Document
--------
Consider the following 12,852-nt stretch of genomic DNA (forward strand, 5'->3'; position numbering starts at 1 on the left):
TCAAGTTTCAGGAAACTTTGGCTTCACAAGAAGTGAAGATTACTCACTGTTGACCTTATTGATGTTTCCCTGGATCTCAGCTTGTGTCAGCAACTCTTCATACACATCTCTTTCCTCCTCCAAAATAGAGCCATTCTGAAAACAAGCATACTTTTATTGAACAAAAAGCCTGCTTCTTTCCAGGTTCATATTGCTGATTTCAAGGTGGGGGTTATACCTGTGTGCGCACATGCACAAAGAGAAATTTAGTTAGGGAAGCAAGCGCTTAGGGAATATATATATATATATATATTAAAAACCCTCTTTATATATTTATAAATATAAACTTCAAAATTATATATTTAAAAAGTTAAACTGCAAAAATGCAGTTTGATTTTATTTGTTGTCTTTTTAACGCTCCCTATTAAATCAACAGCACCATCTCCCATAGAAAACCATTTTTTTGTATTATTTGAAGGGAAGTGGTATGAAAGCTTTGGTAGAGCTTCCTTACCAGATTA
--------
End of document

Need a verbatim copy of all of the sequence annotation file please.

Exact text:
Consider the following 12,852-nt stretch of genomic DNA (forward strand, 5'->3'; position numbering starts at 1 on the left):
TCAAGTTTCAGGAAACTTTGGCTTCACAAGAAGTGAAGATTACTCACTGTTGACCTTATTGATGTTTCCCTGGATCTCAGCTTGTGTCAGCAACTCTTCATACACATCTCTTTCCTCCTCCAAAATAGAGCCATTCTGAAAACAAGCATACTTTTATTGAACAAAAAGCCTGCTTCTTTCCAGGTTCATATTGCTGATTTCAAGGTGGGGGTTATACCTGTGTGCGCACATGCACAAAGAGAAATTTAGTTAGGGAAGCAAGCGCTTAGGGAATATATATATATATATATATTAAAAACCCTCTTTATATATTTATAAATATAAACTTCAAAATTATATATTTAAAAAGTTAAACTGCAAAAATGCAGTTTGATTTTATTTGTTGTCTTTTTAACGCTCCCTATTAAATCAACAGCACCATCTCCCATAGAAAACCATTTTTTTGTATTATTTGAAGGGAAGTGGTATGAAAGCTTTGGTAGAGCTTCCTTACCAGATTA